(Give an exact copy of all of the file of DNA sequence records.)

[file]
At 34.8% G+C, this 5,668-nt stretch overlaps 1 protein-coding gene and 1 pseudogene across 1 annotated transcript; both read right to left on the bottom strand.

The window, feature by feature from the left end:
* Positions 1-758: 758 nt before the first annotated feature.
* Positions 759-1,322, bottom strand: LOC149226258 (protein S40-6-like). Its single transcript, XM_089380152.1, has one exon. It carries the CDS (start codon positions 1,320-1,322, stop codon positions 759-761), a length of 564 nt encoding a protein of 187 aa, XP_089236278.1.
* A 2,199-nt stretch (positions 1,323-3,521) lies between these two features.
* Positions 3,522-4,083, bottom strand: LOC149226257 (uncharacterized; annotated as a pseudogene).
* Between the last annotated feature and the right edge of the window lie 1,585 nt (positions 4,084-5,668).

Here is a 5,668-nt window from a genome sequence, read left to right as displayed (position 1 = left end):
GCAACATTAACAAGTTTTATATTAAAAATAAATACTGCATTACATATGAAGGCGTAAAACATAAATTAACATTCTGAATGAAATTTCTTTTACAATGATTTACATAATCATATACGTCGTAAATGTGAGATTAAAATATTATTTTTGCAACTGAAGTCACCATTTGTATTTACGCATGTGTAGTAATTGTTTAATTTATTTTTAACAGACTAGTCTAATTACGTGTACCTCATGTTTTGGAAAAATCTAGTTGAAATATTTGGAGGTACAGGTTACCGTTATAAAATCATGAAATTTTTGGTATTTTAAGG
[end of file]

At 34.8% G+C, this 5,668-nt stretch overlaps 1 protein-coding gene and 1 pseudogene across 1 annotated transcript; both read right to left on the bottom strand.

The window, feature by feature from the left end:
* Positions 1-758: 758 nt before the first annotated feature.
* Positions 759-1,322, bottom strand: LOC149226258 (protein S40-6-like). Its single transcript, XM_089380152.1, has one exon. It carries the CDS (start codon positions 1,320-1,322, stop codon positions 759-761), a length of 564 nt encoding a protein of 187 aa, XP_089236278.1.
* A 2,199-nt stretch (positions 1,323-3,521) lies between these two features.
* Positions 3,522-4,083, bottom strand: LOC149226257 (uncharacterized; annotated as a pseudogene).
* Between the last annotated feature and the right edge of the window lie 1,585 nt (positions 4,084-5,668).

Here is a 5,668-nt window from a genome sequence, read left to right as displayed (position 1 = left end):
GCAACATTAACAAGTTTTATATTAAAAATAAATACTGCATTACATATGAAGGCGTAAAACATAAATTAACATTCTGAATGAAATTTCTTTTACAATGATTTACATAATCATATACGTCGTAAATGTGAGATTAAAATATTATTTTTGCAACTGAAGTCACCATTTGTATTTACGCATGTGTAGTAATTGTTTAATTTATTTTTAACAGACTAGTCTAATTACGTGTACCTCATGTTTTGGAAAAATCTAGTTGAAATATTTGGAGGTACAGGTTACCGTTATAAAATCATGAAATTTTTGGTATTTTAAGG